India Markets open in 4 hrs 47 mins

    -549.53 (-1.11%)
  • Nifty 50

    -161.90 (-1.11%)
  • Dow

    -177.24 (-0.57%)
  • Nasdaq

    -114.10 (-0.87%)

    +88,724.75 (+3.47%)
  • CMC Crypto 200

    -33.21 (-4.52%)
  • Hang Seng

    +76.96 (+0.27%)
  • Nikkei

    -179.12 (-0.62%)

    -0.5520 (-0.62%)

    -0.3657 (-0.37%)

    +0.0260 (+0.13%)

    -0.0006 (-0.04%)

    -0.1470 (-0.27%)

Bombardier sells Belfast plant to Spirit Aerosystems for £850m

Edmund Heaphy
·Finance and news reporter
FILE - This is a Sept. 13, 2017  file photo of the Bombardier Aerospace plant in Belfast, Northern Ireland. U.K. Prime Minister Theresa May is "bitterly disappointed" by the U.S. government's decision to slap duties of nearly 220 percent on Canada's Bombardier C series aircraft. May took to Twitter on Wednesday Sept. 27, 2017 to say Britain will continue to work with the company to try to protect jobs, including some 4,000 in Northern Ireland. May has a key alliance with the Northern Ireland-based Democratic Unionist Party. (Brian Lawless/PA, File via AP)
Bombardier's Belfast operation has been sold to a US aerospace firm. Photo: Brian Lawless/PA/AP

Canadian aircraft manufacturer Bombardier (BDRBF) has sold its Belfast operation to US aerospace company Spirit Aerosystems for $1.1bn (£850m), in a move that will save up to 3,600 jobs in Northern Ireland.

Bombardier announced in May that, as part of a streamlining plan, it was looking for a buyer for the its four sites in Northern Ireland, as well as its smaller Morocco-based business.

The company’s plant in Belfast was opened in 2013, and primarily produces wings for Airbus A220 aircraft. Bombardier spent about £520m ($670m) on the plant, a sum that made it Northern Ireland’s largest-ever inward investment.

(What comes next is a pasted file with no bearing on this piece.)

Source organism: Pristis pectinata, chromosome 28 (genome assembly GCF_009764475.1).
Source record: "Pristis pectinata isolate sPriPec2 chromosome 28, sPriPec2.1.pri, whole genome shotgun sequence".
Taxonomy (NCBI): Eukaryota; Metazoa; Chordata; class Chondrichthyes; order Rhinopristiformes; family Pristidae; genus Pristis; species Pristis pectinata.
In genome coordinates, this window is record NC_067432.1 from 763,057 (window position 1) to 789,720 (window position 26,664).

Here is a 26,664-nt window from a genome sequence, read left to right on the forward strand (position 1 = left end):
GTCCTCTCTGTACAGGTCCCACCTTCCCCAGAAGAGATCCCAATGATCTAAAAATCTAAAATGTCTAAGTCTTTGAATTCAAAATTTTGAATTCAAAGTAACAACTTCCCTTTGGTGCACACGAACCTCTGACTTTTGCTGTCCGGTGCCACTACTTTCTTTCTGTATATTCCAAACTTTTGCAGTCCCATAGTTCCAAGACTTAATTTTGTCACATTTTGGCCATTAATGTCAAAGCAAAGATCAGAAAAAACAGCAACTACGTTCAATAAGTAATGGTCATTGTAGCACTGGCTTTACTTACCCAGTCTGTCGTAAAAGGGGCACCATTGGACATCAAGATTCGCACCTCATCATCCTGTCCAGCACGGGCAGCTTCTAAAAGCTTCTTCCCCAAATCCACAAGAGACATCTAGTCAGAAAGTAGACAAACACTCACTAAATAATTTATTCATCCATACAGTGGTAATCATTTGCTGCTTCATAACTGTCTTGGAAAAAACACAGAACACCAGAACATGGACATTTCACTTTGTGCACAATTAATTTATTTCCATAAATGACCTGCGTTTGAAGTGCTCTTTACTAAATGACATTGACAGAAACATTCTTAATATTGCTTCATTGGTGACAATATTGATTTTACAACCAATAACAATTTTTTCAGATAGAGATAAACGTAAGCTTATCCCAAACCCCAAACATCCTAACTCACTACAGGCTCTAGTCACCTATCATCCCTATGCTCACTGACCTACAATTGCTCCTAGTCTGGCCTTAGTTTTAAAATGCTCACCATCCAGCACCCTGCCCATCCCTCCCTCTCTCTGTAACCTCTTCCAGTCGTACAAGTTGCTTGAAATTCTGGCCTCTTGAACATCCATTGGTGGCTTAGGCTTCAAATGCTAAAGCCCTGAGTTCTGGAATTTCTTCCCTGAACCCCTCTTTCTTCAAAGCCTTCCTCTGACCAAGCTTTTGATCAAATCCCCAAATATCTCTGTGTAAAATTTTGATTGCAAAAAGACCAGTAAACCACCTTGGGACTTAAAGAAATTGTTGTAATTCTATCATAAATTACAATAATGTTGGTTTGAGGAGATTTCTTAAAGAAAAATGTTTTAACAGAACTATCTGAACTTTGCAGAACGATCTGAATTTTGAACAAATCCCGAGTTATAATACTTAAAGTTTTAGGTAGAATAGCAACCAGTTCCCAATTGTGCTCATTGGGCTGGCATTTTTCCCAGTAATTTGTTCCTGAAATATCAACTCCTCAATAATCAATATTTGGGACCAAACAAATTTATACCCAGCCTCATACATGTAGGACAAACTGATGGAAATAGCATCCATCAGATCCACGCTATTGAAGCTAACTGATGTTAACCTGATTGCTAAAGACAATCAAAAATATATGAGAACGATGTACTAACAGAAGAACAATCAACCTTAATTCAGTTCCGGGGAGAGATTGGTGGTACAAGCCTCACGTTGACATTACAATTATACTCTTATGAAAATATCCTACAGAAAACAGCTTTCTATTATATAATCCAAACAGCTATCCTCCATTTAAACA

Spirit Aerosystems is based in Kansas, and will pay Bombardier $500m in cash for the plant. It will also take on about $600m in pension liabilities and government grant repayments.

READ MORE: Pound set for its best month in a decade

In total, around 4,000 employees will move from Bombardier to Spirit, including those from the Morocco business and some US facilities.

Spirit, which was spun out of Boeing in 2005, said that it hoped to trim around $60m in costs with the move. It is now one of the largest manufacturers of aircraft parts.

“We are confident that Spirit’s acquisition of these aerostructures assets is the best outcome for customers, employees and shareholders, and we are committed to ensuring a smooth and orderly transition,” Bombardier said in a statement on Thursday.

Spirit CEO Tom Gentile said that the acquisition conformed with its growth strategy. The company has been hoping to increase its business with Airbus, he said.

READ MORE: Pilot strike blows hole in British Airways owner's profits

“Belfast has developed an impressive position in business jet fuselage production, in addition to the world-acclaimed fully integrated A220 composite wing.”

Bombardier has had a presence in Northern Ireland since 1989, when it purchased Short Brothers.

The first company in the world to make production aircraft, Short Brothers moved its headquarters from Kent to Belfast in 1948.

Bombardier, which has factories in 28 countries, has been under pressure from shareholders in recent years, after attempts to compete with market-leading aircraft from Boeing and Airbus foundered.